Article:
Asus eee 900 laptop

As being able to stay functionally connected while traveling is an important part of my work1 and having drooled over one of these for nearly a year, I finally took the ultra-portable plunge and picked up an Asus eee pc laptop (900 series) off ebay. Boy is it small:

I got the 900 eee with Linux (Xandros), quickly activated the “advanced desktop”, and by the next morning had already determined to install Linux Ubuntu 8.042 (Note: Ubuntu on the eee marked my first Linux OS install) so I could run compiz fusion3 and have greater program flexibility.

There are ample reviews on the 900 eee (as well as the 700 series), so I won’t get into all of that here. However, I’d just like to share a couple of first impressions:

  1. Size. It is difficult to appreciate the size of the eee from pictureas on the internet. I don’t have particularly big hands. The phone in the picture is a Blackberry Curve. The nearest everday-object comparison would be to take two DVD cases in your hands. The eee is only a smidge bigger. It is awesomely tiny. The 8.9 inch screen is solid, packing in 1024×600 pixels, which makes web browsing easy, with little (none so far) side-to-side scrolling
  2. Typing. Review upon review critiqued the keyboard as small and difficult to type on. I was a bit concerned that the keyboard would be difficult to touch-type on. I was happy to discover that concerns were entirely misplaced. There is certainly a learning curve on the eee’s diminutive keyboard; however, rather than let words convince you, here is some hard data:
    • I completed the “Enchanted Typewriter” at on my full-sized laptop keyboard at 99 net words per minute.
    • Within 30 minutes of starting up the eee 900 in Xandros, I got 65 net wpm on the “Zebra” test.
    • A couple days later, I’ve managed 78 net wpm on the eee 900 with mixed use (flipping between the full-sized laptop and the eee laptop.

    My only difficulty on the eee’s keyboard has been the apostrophe key, which I frequently miss for enter. With a little practice, I figure that won’t be too “small” a problem to overcome!

  3. Linux » Ubuntu: A complete Ubuntu noob, I’ve been pretty solidly impressed with the ease of installing Ubuntu on the eee. I’m eager to try sticking Ubuntu on my Asus G1S-B2, and thanks to, it seems I can do this without having to reformat the harddrive! More and more I believe that Microsoft and Windows are going the way of the dinosaur. Innovation is in the open source community!4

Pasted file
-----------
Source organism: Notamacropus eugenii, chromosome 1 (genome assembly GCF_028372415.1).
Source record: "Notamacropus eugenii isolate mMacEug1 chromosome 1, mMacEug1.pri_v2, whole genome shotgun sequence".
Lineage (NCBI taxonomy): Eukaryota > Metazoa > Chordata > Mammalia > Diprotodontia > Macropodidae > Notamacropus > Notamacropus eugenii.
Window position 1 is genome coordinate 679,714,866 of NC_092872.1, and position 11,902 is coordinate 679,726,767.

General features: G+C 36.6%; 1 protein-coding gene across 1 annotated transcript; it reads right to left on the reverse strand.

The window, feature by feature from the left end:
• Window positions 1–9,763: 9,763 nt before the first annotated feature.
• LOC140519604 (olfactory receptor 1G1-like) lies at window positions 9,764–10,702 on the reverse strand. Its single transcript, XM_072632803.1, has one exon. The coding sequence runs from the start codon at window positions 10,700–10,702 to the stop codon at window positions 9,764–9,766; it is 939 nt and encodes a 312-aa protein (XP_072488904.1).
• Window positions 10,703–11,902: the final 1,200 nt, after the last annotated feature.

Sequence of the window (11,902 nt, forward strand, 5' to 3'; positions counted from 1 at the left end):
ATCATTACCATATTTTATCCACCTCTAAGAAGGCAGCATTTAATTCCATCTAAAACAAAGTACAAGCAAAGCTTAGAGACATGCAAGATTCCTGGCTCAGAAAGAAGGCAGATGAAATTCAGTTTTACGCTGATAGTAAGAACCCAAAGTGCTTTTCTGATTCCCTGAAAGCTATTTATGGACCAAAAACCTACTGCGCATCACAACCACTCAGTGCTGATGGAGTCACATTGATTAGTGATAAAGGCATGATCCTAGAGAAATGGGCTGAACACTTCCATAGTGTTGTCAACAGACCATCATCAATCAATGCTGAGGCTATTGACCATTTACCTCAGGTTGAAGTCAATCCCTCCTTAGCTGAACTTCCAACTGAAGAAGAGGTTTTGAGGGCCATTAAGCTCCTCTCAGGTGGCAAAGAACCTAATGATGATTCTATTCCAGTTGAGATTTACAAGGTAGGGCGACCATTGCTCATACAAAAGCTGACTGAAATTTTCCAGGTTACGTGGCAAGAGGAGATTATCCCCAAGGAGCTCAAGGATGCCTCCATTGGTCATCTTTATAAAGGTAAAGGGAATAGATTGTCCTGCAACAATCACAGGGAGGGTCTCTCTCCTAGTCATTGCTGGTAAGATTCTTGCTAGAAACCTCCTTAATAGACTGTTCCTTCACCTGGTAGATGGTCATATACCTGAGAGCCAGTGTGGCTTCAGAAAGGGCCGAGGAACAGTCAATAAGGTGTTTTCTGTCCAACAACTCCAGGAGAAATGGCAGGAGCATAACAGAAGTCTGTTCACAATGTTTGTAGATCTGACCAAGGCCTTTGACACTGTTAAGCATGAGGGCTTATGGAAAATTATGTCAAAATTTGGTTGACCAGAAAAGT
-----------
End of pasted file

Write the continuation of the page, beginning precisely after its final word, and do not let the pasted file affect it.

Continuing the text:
It will take a bit more use to form a conclusive opinion of the eee 900, but so far, I’ve been nothing but impressed. Ultra-affordaable5 ultra-portability? Done. And if the emergence of competition is any indicator (it is), this market is only going to keep growing. Yay for technology!


1 Though I regularly work on a full desktop-replacement lappy (Asus G1S-B2, quite a powerful system for graphics processing), it weighs in at over six pounds and as its over twice the dimensional size of the eee, it requires its own backpack. As such, its hardly conducive to traveling. As it’s a fairly powerful machine, it’s also not cheap — almost 4X the cost of the eee. This simply makes me even more wary of traveling with the G1S in fear that I might lose it or have it stolen.
2 Here is a list of sites that I ended up using to get Ubuntu Hardy working smoothly:

3 This is a lot cooler than it sounds — “compiz” is a GUI that does a number of things, one of the coolest being that it allows you to rotate amongst the four desktops on a cube-like interface. To see what I’m talking about, check out this video. It puts Vista and Apple O/S to shame.

4 What does that tell you about the “benefits” of intellectual property law? Microsoft was built on IP law — meanwhile, Linux is thriving entirely without IP law and the rent-seeking behavior it induces.

5 The eee 900 can be had for $550 or less. Mine was purchased off of ebay and is the 20 gb version.